On how to improve usability, without impoverishing the model, see for example this blog post. Also if you want to try switching from lists to trees, Teamwork provides an import from Basecamp, see the user guide, section “Escape from Basecamp”.

So, between lists and trees, the choice is yours…

The name and logo for Basecamp and 37signals are registered trademarks of 37signals, LLC. Teamwork and Open Lab are in no way affiliated to Basecamp or 37signals, LLC.

Smarter search and recent object functionality

Here we examine a technique to improve usability in complex applications by introducing smarter search and “recent objects” functionalities. As usability becomes more and more a crucial feature of applications, helping users with full-text search and recent object lists may still prove insufficient. You may need to go beyond these features, by having a way to keep track of “most used” objects, which will help to:

– guess what you are looking for

– find what you are searching for

The problem

Lets see an example.

In these weeks you are working on items A, B and C of your favorite web application. Friday, you actually briefly worked on X, Y and Z before going home, as you had these for quite a while in the bottom of your to-do list. Now, you get back to work on Monday, and what you have in your “recent objects” list? Well, X, Y,Z. Useless. But you have full-text search. You search for the name of A, which actually hundreds of other objects share, and which maybe there are far more occurrences than in A, even if nobody has been using them for quite a while, so they fill results on top of your A. Useless. There is no easy way to get back to A: something here is not working.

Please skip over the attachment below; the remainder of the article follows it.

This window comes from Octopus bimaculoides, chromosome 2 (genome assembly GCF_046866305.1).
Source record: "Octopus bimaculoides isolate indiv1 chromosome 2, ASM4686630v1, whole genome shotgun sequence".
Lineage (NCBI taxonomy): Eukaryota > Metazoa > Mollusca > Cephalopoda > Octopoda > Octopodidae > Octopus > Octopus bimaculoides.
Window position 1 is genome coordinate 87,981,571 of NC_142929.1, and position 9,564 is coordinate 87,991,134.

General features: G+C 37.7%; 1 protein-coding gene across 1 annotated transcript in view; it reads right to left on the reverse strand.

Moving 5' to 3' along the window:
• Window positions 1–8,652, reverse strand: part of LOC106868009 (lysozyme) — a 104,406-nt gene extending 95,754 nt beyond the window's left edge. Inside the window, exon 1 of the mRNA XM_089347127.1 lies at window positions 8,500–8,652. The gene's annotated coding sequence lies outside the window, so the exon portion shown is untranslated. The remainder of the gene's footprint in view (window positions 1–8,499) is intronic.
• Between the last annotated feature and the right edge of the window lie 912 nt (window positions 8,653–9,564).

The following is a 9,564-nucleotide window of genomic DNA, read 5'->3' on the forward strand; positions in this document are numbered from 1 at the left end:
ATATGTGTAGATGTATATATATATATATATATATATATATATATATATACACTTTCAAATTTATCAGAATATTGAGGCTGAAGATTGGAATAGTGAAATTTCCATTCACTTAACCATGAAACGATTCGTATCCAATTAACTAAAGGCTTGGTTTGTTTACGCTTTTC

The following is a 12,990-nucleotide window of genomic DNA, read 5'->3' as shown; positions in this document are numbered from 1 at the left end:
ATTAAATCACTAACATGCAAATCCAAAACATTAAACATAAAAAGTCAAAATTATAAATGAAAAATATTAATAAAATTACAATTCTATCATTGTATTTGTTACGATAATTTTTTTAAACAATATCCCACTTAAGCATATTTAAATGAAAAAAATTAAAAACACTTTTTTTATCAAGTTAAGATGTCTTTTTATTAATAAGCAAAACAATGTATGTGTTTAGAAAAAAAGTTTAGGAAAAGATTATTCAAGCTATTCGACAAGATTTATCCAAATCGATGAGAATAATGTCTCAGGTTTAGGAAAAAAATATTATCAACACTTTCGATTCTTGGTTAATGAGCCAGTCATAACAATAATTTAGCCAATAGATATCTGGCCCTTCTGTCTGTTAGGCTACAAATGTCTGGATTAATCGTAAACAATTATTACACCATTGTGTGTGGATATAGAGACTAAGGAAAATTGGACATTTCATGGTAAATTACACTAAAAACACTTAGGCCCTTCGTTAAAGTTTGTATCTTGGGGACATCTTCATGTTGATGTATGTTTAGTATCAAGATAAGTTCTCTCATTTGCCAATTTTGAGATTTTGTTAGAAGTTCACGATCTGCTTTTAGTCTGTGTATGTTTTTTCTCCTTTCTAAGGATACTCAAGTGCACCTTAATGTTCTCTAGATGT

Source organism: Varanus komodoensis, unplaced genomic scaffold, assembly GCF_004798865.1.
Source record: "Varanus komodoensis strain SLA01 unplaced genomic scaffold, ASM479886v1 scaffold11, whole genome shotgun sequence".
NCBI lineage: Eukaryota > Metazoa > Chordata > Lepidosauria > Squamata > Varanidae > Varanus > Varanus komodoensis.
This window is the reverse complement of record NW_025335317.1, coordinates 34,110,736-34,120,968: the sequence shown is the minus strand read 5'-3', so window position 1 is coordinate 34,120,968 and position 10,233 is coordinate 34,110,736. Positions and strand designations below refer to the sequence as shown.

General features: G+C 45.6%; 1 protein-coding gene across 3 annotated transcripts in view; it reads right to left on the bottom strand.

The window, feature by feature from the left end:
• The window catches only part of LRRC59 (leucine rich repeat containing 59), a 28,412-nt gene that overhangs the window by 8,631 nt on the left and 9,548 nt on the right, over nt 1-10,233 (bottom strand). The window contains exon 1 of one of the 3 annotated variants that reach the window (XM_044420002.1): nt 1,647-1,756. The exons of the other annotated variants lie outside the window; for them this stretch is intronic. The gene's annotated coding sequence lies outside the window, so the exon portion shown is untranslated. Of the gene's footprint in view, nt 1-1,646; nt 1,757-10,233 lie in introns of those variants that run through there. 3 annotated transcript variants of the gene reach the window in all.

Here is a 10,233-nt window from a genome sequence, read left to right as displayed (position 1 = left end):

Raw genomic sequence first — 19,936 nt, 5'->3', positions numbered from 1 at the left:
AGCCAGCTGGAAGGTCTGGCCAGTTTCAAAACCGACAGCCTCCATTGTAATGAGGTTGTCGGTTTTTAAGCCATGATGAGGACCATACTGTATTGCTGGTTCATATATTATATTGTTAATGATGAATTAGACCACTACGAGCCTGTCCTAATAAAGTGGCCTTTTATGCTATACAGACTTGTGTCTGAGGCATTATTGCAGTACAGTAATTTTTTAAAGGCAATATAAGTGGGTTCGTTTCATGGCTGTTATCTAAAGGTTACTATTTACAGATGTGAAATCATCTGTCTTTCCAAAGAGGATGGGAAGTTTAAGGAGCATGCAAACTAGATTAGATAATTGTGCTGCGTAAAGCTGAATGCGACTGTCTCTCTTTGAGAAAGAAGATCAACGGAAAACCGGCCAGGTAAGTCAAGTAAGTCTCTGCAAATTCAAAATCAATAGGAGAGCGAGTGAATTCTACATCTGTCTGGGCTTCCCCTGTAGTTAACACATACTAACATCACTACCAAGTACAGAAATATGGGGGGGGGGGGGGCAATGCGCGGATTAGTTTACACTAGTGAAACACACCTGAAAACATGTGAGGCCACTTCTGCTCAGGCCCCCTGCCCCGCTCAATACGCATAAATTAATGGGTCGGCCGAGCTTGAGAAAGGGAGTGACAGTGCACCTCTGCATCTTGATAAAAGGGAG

This is a usability problem; in order to make your application more helpful, you should somehow keep track of what is being used most often by the users. How to do that? A complete answer is not trivial: as often happens in usability problems, what looks simple from the point of view of the user, is actually complex to solve and render. In the end, all complexity should be hidden, but the solution is not trivial.